Week 11 of the 2012 Session
This week, the General Assembly took great strides in fulfilling a promise I have made to move toward lasting reform of Georgia’s antiquated tax code. For the past two years, I have worked hand in hand with Governor Deal as Co-Chair of the Special Joint Committee on Georgia Revenue Structure to reduce the burden of Georgia’s tax code on our hardworking citizens. This week, both the House and Senate passed HB 386, a pro-jobs, pro-family tax reform package that will benefit Georgians and increase our competitive advantage with neighboring states and the global market.
The bill promotes pro-jobs, pro-family tax reform with measures that cut taxes for hard-working Georgians and increase the competitive advantage for Georgia throughout the southeast and the nation by creating and securing jobs and encouraging economic growth. Components of the bill include a three-year sales tax holiday for school supplies and energy efficient products, an increase in personal exemption for married couples, elimination of the “birthday” tax and sales tax on motor vehicles, creation of a tax exemption on energy used in manufacturing, elimination of sales tax on construction materials used in certain economic development projects, as well as an E-Fairness measure which supports our local retailers.
The last few years have been tough on our state and our nation. In Georgia, we have cut spending and maintained a balanced budget. This week we achieved a tax cut equal to $262.4 million over the next three years. Georgians can be proud that their legislature has been active in creating a pro-jobs, pro-family environment. The promise of economic recovery and growth for our state is on the horizon.
Among the highlights of the bill is the elimination of the “birthday tax” and sales tax on motor vehicles. When a Georgia citizen titles a car in our state after Jan. 1, 2013, they will pay a one-time title fee instead of sales tax and “birthday tax” (the annual ad valorem tax due each birthday). The title fee rate will be 6.5 to 7 percent, which is less than or equal to the sales tax in most counties. The bill also includes a minimal fee for transfers between immediate family members and eliminates this local tax on the ownership of personal property.
The bill also provides a three-year sales tax holiday for school supplies as well as energy and water efficient products. Historically, Georgia was one of the first states to establish the popular tax holiday. The holiday, which will cut sales tax for Georgia consumers by an estimated $35 million every year for three years, reaffirms the legislature’s commitment to Georgia’s families and education. An additional pro-family component of the bill is the reduction of the income tax marriage penalty.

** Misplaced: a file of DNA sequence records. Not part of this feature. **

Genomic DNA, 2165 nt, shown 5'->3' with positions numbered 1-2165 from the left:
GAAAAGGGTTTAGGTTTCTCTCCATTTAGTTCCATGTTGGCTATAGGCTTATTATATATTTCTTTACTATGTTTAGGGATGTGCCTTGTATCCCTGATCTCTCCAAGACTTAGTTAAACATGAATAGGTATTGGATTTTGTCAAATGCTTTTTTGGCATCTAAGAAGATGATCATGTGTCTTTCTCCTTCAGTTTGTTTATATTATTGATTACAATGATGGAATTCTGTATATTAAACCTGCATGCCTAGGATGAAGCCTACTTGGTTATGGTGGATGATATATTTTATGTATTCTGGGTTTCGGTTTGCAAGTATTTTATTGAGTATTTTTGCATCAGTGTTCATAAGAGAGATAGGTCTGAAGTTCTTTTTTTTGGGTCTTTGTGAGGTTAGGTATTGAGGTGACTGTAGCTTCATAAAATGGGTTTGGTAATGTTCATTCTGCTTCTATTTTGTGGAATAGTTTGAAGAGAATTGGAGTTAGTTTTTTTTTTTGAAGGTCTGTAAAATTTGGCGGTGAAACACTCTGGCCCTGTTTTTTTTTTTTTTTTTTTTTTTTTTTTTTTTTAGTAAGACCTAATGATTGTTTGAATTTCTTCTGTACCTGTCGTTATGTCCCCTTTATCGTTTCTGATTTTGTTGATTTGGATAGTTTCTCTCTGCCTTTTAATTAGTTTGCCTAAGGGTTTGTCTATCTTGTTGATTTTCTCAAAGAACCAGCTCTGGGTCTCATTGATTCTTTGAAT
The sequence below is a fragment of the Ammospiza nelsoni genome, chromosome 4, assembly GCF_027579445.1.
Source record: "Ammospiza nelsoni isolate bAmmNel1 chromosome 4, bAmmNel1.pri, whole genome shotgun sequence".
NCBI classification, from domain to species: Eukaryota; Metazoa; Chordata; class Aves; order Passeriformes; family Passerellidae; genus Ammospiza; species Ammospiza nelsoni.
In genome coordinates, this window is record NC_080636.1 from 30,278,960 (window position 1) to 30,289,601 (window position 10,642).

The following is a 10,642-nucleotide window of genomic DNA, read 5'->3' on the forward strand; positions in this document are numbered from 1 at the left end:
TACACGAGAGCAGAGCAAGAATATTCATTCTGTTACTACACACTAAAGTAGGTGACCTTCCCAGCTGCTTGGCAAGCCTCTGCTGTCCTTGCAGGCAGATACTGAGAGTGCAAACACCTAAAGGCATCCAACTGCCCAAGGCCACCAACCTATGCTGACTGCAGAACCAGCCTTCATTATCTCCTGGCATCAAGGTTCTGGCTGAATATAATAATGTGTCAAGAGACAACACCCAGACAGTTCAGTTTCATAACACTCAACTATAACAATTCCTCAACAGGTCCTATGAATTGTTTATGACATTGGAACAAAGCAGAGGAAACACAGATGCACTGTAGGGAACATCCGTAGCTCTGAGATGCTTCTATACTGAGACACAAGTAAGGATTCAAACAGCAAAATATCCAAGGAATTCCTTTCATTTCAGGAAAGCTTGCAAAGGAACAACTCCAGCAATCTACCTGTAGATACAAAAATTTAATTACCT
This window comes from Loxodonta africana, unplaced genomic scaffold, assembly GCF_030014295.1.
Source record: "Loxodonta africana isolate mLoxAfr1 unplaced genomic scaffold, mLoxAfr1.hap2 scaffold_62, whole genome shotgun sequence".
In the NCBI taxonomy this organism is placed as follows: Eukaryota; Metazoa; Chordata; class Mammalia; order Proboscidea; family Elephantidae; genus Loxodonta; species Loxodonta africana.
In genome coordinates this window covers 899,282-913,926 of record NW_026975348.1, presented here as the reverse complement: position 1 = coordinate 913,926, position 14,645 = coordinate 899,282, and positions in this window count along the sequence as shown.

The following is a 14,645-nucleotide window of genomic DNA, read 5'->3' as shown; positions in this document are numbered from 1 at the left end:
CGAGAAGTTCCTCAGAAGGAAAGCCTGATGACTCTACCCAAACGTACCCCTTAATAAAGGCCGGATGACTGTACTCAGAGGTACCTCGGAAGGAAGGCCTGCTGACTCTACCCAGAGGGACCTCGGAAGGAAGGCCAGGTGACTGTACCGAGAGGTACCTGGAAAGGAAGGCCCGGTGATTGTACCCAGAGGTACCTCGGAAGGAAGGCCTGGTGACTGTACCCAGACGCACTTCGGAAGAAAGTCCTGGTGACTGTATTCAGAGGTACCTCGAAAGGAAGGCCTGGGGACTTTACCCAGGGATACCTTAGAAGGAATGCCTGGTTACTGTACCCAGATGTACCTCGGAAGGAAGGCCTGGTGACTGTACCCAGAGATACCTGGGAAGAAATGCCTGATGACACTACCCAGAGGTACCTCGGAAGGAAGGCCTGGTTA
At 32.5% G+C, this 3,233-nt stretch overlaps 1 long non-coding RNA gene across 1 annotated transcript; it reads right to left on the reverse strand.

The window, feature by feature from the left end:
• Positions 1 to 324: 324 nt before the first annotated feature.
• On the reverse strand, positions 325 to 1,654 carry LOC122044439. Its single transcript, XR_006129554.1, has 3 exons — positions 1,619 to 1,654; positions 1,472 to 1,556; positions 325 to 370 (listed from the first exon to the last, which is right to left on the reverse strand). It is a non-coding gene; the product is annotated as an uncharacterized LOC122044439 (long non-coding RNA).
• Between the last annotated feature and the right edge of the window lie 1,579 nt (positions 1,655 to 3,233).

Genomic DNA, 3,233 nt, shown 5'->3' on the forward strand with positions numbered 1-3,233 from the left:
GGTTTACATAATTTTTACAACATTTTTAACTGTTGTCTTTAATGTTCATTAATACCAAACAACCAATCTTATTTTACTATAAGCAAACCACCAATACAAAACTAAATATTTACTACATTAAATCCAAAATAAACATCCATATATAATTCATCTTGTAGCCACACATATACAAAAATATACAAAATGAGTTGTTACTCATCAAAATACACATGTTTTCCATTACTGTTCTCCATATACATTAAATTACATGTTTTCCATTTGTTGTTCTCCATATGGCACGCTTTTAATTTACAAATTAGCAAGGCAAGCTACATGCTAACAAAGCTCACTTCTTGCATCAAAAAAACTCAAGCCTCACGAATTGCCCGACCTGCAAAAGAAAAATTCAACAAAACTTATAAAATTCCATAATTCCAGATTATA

Pro-jobs components of the bill include an E-Fairness measure which creates equity and fairness among retailers with a business presence in Georgia and levels the playing field so that Georgia businesses may compete equally with out-of-state competitors. By enforcing the current sales and use tax law, the bill reduces the unfair competitive advantage out-of-state online retailers have over Georgia tax payers and employers.
Successful tax reform has been a goal of the General Assembly for decades. In the 2010 Legislative Session, the General Assembly passed HB 1405 which established the Tax Council to make recommendations and the Special Joint Committee on Georgia Revenue Structure to consider the recommendations of the Council and draft legislation. The Tax Council was comprised of economic and business leaders who traveled across Georgia seeking input from citizens and businesses. They Council then offered proposals to make Georgia’s tax code friendlier and more attractive to employers. Their objective was to present a tax proposal that would help create jobs and move Georgia toward a fairer and more economically attractive tax structure for private citizens and businesses alike.
This is the culmination of years of hard work and dedication. I am excited by these first steps which lessen the burden on hardworking Georgians and give our business community a competitive advantage to excel in the global economy and attract more jobs to the state. I am proud of the work our committee and the General Assembly have accomplished during the past 2 years. With the proper foundation laid, Georgia is now poised to remain one of the most competitive pro-business environments in the nation.
It is my pleasure to serve you and to work toward true tax reform for Georgia. This week, we made steps in the right direction by building a solid foundation which tax reform can rest on. This is only the beginning of tax reform for our state. I welcome your ideas and thoughts on the tax reform package that passed this week and look to your ideas in order to continue a tradition of pro-jobs, pro-family tax reform and greater liberty in Georgia.